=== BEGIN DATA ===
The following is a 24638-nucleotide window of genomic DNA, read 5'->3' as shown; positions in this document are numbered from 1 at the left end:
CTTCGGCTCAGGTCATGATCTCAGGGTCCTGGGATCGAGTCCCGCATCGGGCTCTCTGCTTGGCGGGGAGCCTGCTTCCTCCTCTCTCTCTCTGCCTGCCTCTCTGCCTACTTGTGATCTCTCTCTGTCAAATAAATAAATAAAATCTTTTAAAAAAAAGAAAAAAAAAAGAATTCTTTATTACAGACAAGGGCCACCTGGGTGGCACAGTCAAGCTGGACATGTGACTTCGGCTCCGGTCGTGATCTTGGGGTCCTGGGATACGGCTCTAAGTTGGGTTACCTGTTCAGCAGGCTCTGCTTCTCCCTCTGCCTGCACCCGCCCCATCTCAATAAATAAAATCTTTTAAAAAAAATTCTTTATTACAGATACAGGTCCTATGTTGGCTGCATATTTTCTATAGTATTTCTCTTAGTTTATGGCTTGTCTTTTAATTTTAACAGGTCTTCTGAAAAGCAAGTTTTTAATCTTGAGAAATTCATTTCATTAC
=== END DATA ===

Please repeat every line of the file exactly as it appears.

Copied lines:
The following is a 24638-nucleotide window of genomic DNA, read 5'->3' as shown; positions in this document are numbered from 1 at the left end:
CTTCGGCTCAGGTCATGATCTCAGGGTCCTGGGATCGAGTCCCGCATCGGGCTCTCTGCTTGGCGGGGAGCCTGCTTCCTCCTCTCTCTCTCTGCCTGCCTCTCTGCCTACTTGTGATCTCTCTCTGTCAAATAAATAAATAAAATCTTTTAAAAAAAAGAAAAAAAAAAGAATTCTTTATTACAGACAAGGGCCACCTGGGTGGCACAGTCAAGCTGGACATGTGACTTCGGCTCCGGTCGTGATCTTGGGGTCCTGGGATACGGCTCTAAGTTGGGTTACCTGTTCAGCAGGCTCTGCTTCTCCCTCTGCCTGCACCCGCCCCATCTCAATAAATAAAATCTTTTAAAAAAAATTCTTTATTACAGATACAGGTCCTATGTTGGCTGCATATTTTCTATAGTATTTCTCTTAGTTTATGGCTTGTCTTTTAATTTTAACAGGTCTTCTGAAAAGCAAGTTTTTAATCTTGAGAAATTCATTTCATTAC